We all make bad choices, and often shit happens as a result. Not the good kind but the stuff you’d rather forget. The type of bad decisions that change your life and leave you in a place that you have to struggle to get out of.
My first reaction is always to do a quick analysis: how bad did I screw up, what’s the fall-out and can I minimize it real quick? If the answer to question three is yes, I get on with fixing things and dance all day because I was lucky, if it’s no, then it’s time for some damage control. I start thinking about blame – was this somebody else’s fault, is there a way that I’m not the one who threw the switch and created the mess? As much as that kind of solution makes me feel better though, the truth is, it’s my stuff to own. Once I get past the analysis/denial/acceptance phase, I truly start beating myself up; why didn’t I think of the potential problems beforehand, why didn’t I listen to my wife, why couldn’t I see the writing right in front of me? Usually with me it comes down to two or three habitual screw ups: I was in a hurry, I was being lazy or worst-of-all, I was willing to sacrifice the best outcome for the quickest (read: instant gratification).
I say all this, not because I spend my whole life making lefts when I should be turning right, I think I run a pretty balanced portfolio! I say this because I was reading a post on a blog I like very much and came across a new perspective on our life when things go wrong and we’re forced to deal with major consequences. The site’s MarcandAngel.com and the post I was reading was 12 Ways to turn your Wounds into Wisdom and strength. Number four on the list of twelve was, “View Every Challenge as an Educational Assignment – Ask yourself: “What is this situation meant to teach me?” Every situation in our lives has a lesson to teach us”.
I thought about my own challenges and some decisions I’d made over the past year. They weren’t existence threatening, but they had complicated my life and set me back a few years. Since making those decisions, I’ve spent countless hours thinking about where I’ve landed and how I could lighten the load I feel each day on my shoulders.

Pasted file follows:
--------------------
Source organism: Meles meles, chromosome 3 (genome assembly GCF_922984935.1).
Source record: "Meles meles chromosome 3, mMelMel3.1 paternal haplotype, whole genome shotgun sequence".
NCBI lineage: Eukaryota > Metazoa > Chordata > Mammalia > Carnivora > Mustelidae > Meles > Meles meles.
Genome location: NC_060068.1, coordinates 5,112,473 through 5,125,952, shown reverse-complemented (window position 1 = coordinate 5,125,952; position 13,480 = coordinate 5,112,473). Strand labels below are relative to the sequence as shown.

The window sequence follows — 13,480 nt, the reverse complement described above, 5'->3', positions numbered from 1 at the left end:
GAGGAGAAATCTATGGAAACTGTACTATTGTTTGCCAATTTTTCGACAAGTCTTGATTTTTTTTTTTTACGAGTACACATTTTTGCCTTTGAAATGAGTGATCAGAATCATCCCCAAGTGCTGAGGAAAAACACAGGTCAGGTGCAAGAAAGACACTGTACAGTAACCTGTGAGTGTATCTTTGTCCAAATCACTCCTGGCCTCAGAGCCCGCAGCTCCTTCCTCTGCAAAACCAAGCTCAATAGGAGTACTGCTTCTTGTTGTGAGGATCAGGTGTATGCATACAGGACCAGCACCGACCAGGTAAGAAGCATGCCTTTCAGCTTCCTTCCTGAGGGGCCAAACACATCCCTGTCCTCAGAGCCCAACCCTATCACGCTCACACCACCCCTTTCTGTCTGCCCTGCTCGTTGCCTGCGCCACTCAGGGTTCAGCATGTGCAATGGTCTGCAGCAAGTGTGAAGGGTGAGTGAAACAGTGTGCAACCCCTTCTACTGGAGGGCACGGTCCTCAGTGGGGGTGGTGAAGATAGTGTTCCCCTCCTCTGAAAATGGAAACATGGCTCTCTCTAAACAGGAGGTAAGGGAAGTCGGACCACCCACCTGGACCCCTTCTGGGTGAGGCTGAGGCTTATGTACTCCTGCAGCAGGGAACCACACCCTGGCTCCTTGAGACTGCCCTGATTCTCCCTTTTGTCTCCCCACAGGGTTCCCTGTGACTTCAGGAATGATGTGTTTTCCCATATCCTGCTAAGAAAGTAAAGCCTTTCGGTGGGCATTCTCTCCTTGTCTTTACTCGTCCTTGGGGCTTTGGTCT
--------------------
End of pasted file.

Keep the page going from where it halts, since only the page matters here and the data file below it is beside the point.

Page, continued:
Why not, I opened my notebook and asked myself the same question,“What’s this situation meant to teach me?” I started writing and the words came easy, not the answers that were right or safe but the honest ones, the ones I don’t like to admit or take blame for. When you approach your mistakes as a challenge – an opportunity to learn, it’s much easier to say what your really thinking. It doesn’t feel as personal and the objective is now a positive one; rather than strapping on bad weight, I found myself excited to write down the answers so I could begin to create some value from my mistakes.
Reading back my answers, I realized two things. First, nothing’s insurmountable; the thoughts that have rolled around in my middle-of-the-night brain for the past year, while challenging are absolutely surmountable. Most importantly, our lives are on paths littered with crossroads, we’re never going to get every decision right – that isn’t the point, each intersection is just another step along the way. The knowledge to hold tight, is that life is mostly long and we will face challenges all the way through it. For most of us the results won’t be terminal, they can be a challenge but not often do they signal the end. Our success or failure in navigating these crossroads isn’t getting all the answers right, it’s finding the right answers when we’re wrong. So, do we suffer in our heads and stay imprisoned by our mistakes or do we learn and rise up a better person… the choice is ours.